On a Tuesday morning in a local African American community, cars line the streets. This group of “food insecure” (being without reliable access to sufficient quantity of affordable and nutritious food) Americans, the food patrons, are not black but whites from across the community. In the United States, more than half of the hungry households are white. While blacks and Latinos are disproportionately poor -- 27% black, 25% Latino -- most poor people in the United States are white.

Stereotypes of the poor are pervasive in the United States. Poverty is linked to moral inferiority. This stereotype undermines public support for all poor citizens including whites. With regard to poverty, there are similarities between poor whites and poor blacks, but they are equally sharp differences. How are poor blacks and poor whites alike? What contributes to the poverty of each, and how does each group respond?


In both groups, black and white poor, there is most often a history of families experiencing generational poverty. Poverty is most likely generational for each group. Both poor blacks and whites are the descendants of enslaved, indentured, and marginalized groups in American society. Poor whites, especially in the mountain areas of Appalachia, are the descendants of enslaved and indentured whites who were sent to Virginia in the 1600s, and who later became exploited laborers and did not own land or slaves. The black poor are of course the descendants of enslaved Africans brought to the United States, and who remained in the lowest strata of the black social hierarchy.

Astonishing, the same moral inferiority and stereotypical images used to describe blacks in general are attributed to poor whites. Both groups are considered to inherit an innate inferiority. Poor whites are considered to be lazy with poor moral values, habits, and actions. Because of these stereotypes, both groups are considered to be lesser, undesirable, and outsiders.


The stark differences appear in the root causes of each group’s poverty and how it is treated by the media in this society. Institutional racism in all facets of society -- education, healthcare, housing, the criminal justice system and access to employment opportunities -- keep poor blacks mired in poverty. Classism prevents poor whites from escaping poverty. Poor whites are labeled and stereotyped as belonging to the lowest class of the American social hierarchy. They receive treatment only slightly better than that of blacks based on skin color. Despite his condition, a poor white man will be hired before a poor black man.

The media plays a large role in America’s collective mind about who is poor. The media over-emphasizes people of color in coverage of poverty and government benefits. Poor blacks are constantly paraded across television screens waiting for help at a free clinic or using food stamps to buy food. White poverty is denied by the media, despite the numbers of whites who are poor. The constant images of the black poor ultimately harm poor whites as well, as many whites are reluctant to support programs that they believe benefit only blacks.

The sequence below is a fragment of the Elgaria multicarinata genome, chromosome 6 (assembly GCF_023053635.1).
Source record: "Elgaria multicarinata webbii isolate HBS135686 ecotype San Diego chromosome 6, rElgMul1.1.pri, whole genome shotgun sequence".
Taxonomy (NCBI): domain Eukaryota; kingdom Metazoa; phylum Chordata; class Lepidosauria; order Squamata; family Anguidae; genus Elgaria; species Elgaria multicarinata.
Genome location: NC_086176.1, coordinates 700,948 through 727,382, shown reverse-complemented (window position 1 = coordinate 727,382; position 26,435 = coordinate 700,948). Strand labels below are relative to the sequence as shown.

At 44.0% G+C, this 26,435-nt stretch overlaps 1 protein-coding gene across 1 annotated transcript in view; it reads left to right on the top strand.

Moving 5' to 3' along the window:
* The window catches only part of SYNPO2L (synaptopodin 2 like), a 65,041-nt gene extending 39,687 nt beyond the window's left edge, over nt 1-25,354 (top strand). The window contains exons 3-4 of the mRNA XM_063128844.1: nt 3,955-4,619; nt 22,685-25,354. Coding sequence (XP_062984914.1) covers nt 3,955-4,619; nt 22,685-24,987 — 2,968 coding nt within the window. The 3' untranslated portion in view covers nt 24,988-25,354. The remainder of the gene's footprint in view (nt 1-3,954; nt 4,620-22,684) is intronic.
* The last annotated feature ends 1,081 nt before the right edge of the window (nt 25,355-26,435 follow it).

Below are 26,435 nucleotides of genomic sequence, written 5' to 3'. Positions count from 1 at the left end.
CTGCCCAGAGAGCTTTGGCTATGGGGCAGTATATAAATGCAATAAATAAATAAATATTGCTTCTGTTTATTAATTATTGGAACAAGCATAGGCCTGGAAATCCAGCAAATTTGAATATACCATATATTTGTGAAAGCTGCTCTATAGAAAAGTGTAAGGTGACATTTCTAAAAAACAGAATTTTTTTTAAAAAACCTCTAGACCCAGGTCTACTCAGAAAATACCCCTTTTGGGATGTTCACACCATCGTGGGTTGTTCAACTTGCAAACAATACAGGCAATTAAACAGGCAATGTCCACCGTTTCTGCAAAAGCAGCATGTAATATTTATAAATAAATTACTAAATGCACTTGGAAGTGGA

The powerlessness experienced in poverty is reacted to both in similar and drastically different ways by the black poor and white poor. Both escape the pain of poverty through the abuse of alcohol and drugs; blacks experienced the crack epidemic; poor whites use opioids and meth to escape. Society, the media, and the criminal justice system criminalizes poor blacks who use drugs to escape the pangs of poverty, while drug use by whites is now considered a mental health issue.

When the black poor have had enough and must let off steam, they strike out at symbols of the system: they riot, burn, and loot. Poor whites on the other hand, do not strike out against the system but following white supremacy beliefs, engage in violence against black and brown people who they believe are benefiting from the system in some way that they aren’t.

The black poor express their frustration by denouncing the racist system. Poor whites cannot betray the oppressive system of white supremacy even as they are victims. The black poor can openly state that the American dream is a lie and that racism prevents them from partaking of the dream, but poor whites must accept and support the lie. Classism, unlike racism, does not give poor whites an outlet for criticizing the system. Because they are white, they must uphold the system that also oppresses them.

Finally, poor blacks when participating in the political system will vote for the candidate who will do the most for their race and class. The white supremacy mindset makes poor whites vote for the candidate that makes themselves suffer rather than benefit a black or brown. Benefits denied to blacks are benefits denied themselves, but they won’t believe it. As poor blacks are trapped by racism, poor whites suffer from the millstone of classism around their necks.

This famous line was spouted by Donald Trump during his campaign for the Presidency. He pointedly asked black voters in particular, what they had to lose by voting for him rather than the Democrat candidate. Race and class are intertwined in American society. To poor whites as another marginalized and neglected class, the same question with a slight twist might be posed: “What do you have to lose by refuting racist ideology and joining in a multiracial alliance of the poor?”

According to John T. Campbell, who in 1906 wrote The Broad Ax: “The real interest of the poor whites and Negroes were the same, that of resisting the oppression of the master class. But ignorance stood in the way.”

What can break the spell that white supremacy holds on poor whites?

What do whites have to lose by joining a class-based alliance of the poor?

How might they benefit economically?